Selecting NCAA tournament field a lot harder than it looks; much more
Inside the media mock NCAA tournament selection room
Picking a bracket and eliminating biases with definite set of rules
Rise of St. John's guard Dwight Hardy, Kalin Lucas' comeback, AP ballot
How important is the eye test? The answer is in the eye of the beholder.
This question came up last week during my two-day visit to Indianapolis, where the NCAA was holding its annual mock tournament selection seminar for members of the media. The main purpose was to educate us on the process the committee goes through to put together the bracket, but the more interesting moments came when we revealed our own philosophies and biases. For all the data built into these decisions, there's no way to get around the subjective nature of this whole exercise.
Thus did we digress at one point into a discussion on the so-called "eye test." If you're comparing teams, at what point should you throw all those RPI numbers aside and simply ask yourself, "I've seen both of these teams play. Who do I think is better?" ESPN's Joe Lunardi made an eloquent argument against it. "Let's say you look at a finely sculpted baseball player who's hitting .220," Lunardi said. "Then you see John Kruk, who doesn't look like he belongs anywhere on the field, and he's hitting .320. Who would you rather have on your team?" In other words, you can have your own opinions based on what you've seen -- and the committee members watch a ton of games -- but at the end of the day a team's results should dictate whether or not it gets a bid.
I basically agree with Lunardi's point. For example, in the weeks leading up to my visit to Indy, I had been ranking Texas first on my AP ballot. Yet as we were seeding the field, I argued that Pittsburgh should be ahead of the Longhorns. Why? Because Texas had one more loss (including a bad one at USC) and Pitt beat them on a neutral court in November. I ranked Texas ahead on my AP ballot because the Longhorns performed better on my eye test. But based on actual results, there was no way to justify seeding them in the tournament ahead of Pitt.
Consider also the role of strength of schedule. In last week's Mailbag, I listed the SOS rankings for the last 17 NCAA champions to demonstrate that a team's strength of schedule is not a good indicator of performance in the tournament. However, in the committee room you better believe it matters a lot -- as it should. A team's SOS ranking is a good tool to evaluate the type of season it has had. It is also important to me where a team's nonconference SOS ranks, especially if that team is in a power conference. I don't like power conference teams who duck games simply because they can. That's my own bias. At any rate, I think the committee's job is to assemble the bracket based on what has happened during the season, not on their predictions of what will happen during the tournament.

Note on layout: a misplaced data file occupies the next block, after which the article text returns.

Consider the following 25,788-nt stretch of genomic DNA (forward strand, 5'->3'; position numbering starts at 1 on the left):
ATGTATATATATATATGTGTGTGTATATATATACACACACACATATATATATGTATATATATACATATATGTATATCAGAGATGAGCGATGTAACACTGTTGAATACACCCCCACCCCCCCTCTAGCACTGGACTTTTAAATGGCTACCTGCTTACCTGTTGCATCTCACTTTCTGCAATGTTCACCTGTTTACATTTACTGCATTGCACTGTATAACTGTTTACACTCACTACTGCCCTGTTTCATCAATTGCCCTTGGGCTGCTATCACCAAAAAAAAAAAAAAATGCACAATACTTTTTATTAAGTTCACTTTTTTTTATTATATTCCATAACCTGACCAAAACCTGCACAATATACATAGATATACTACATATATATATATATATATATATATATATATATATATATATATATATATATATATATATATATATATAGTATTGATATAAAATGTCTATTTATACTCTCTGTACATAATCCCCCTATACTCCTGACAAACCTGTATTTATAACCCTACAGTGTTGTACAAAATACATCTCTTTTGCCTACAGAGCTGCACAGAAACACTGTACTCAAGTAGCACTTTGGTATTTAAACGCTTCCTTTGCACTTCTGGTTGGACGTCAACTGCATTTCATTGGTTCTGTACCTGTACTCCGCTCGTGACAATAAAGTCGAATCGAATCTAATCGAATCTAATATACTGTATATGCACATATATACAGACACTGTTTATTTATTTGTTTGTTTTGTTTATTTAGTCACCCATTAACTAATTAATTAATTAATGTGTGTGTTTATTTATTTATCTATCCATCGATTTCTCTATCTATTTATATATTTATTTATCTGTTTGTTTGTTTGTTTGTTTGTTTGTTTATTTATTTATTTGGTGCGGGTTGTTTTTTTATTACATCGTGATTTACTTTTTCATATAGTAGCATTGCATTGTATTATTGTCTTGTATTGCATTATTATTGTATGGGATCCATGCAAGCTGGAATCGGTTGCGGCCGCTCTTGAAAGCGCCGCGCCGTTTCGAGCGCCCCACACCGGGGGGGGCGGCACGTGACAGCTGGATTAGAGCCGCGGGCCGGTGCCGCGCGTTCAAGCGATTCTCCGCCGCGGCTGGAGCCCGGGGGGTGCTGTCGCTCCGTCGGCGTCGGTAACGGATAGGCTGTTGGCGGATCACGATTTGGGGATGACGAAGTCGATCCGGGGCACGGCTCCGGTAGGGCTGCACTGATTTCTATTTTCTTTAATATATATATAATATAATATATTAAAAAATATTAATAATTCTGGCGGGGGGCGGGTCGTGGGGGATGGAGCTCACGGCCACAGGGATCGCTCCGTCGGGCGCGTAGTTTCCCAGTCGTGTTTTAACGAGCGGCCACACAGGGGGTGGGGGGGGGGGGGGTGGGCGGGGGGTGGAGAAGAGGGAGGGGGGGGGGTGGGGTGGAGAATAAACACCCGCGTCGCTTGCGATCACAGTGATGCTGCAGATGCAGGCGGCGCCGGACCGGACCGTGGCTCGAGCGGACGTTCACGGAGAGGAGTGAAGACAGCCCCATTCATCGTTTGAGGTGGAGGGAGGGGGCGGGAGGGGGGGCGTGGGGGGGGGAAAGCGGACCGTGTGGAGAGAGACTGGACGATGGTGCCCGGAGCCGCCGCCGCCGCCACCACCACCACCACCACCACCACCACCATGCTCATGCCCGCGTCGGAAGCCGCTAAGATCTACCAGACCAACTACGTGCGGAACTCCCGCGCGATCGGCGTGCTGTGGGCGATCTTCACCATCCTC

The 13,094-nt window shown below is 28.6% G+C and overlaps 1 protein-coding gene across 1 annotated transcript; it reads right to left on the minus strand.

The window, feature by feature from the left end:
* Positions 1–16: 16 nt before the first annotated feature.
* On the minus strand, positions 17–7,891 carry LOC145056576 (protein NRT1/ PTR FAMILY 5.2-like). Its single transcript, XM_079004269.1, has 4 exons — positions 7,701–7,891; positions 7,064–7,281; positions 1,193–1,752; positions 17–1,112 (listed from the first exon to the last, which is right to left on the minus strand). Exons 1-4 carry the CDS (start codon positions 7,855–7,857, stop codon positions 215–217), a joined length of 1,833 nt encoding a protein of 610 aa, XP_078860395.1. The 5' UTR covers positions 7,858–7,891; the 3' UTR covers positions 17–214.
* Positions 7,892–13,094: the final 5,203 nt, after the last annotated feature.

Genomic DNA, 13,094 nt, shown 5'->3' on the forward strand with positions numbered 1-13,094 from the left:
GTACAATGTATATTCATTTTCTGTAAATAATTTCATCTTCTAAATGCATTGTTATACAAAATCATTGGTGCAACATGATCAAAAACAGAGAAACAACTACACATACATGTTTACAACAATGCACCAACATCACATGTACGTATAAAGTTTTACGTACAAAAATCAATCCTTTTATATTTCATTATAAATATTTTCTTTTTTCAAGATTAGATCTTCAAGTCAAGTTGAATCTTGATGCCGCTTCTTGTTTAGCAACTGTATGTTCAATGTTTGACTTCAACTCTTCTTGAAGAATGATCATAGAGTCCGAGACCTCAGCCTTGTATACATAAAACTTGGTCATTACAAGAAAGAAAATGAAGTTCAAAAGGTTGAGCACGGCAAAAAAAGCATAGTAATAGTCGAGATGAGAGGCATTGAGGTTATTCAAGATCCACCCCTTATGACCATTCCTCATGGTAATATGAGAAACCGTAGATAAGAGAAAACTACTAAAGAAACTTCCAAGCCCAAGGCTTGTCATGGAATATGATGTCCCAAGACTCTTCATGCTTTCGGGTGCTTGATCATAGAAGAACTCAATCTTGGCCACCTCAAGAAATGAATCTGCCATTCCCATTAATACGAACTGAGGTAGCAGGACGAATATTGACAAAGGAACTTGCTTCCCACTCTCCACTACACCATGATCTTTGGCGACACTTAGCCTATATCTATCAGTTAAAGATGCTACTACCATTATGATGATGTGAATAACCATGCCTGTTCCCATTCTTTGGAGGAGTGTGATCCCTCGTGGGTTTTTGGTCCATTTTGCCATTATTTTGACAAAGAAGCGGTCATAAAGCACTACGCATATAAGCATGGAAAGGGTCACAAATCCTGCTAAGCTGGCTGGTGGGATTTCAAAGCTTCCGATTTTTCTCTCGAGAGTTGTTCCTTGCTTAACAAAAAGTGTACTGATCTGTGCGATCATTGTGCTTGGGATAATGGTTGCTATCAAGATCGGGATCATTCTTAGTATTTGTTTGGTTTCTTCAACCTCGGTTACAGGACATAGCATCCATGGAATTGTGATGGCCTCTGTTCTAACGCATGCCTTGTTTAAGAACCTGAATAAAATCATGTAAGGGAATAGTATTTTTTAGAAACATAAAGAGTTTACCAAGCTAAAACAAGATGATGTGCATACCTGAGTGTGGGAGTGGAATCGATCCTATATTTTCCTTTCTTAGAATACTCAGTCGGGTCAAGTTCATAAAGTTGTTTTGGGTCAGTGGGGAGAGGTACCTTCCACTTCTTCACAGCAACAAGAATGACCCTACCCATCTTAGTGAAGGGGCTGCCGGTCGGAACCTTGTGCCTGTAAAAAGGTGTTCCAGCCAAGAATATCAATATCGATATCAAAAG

I'll take this philosophy one step further. After the first couple of rounds, there is always lots of discussion about whether the committee did a good job based on those results. This year's chairman, Ohio State athletic director Gene Smith, told us before we started that he felt good as a committee member in 2008 when all four No. 1 seeds reached the Final Four. I disagree with this line of thinking. Once that ball goes in the air on the first day, all this stuff goes out the window. Did Kansas' loss to Northern Iowa last year mean that the Jayhawks didn't deserve a No. 1 seed? Of course not. It only means Kansas was playing in the NCAA tournament, where upsets happen.
By the way, that also goes for the inevitable conference arguments. Last year a bunch of Big East teams lost during the first week, so people argued that meant the league was overrated. That's ridiculous. Conferences don't play conferences in the NCAA tournament. We don't throw away five months worth of games because some wacky things happen in the first two rounds.
Anyway, you can see the bracket we came up with here, but keep a few things in mind. First of all, we did this bracket in about a day-and-a-half of work. The committee does it over five days. Believe me, we did not burrow into these teams the way they will.
Second, a lot of what we decided was based on mock conference tournament results the NCAA provided us to simulate what the actual committee has to deal with. In this scenario, New Mexico State "beat" Utah State in the WAC final, so both teams are in our bracket. Virginia Tech "won" the ACC tournament, so they were a 9 seed. Texas was still undefeated in the Big 12 and "won" the conference tournament, so the Longhorns ended up as our No. 1 overall seed. And Michigan State "lost" its first game of the Big Ten tournament, failing to reach even the quarterfinals, so the Spartans didn't make it. In real life, the Spartans beat Illinois over the weekend and probably will not fall on their face like that, so I think they're in the field right now with room to spare.
Here are a few more nuggets from the seminar: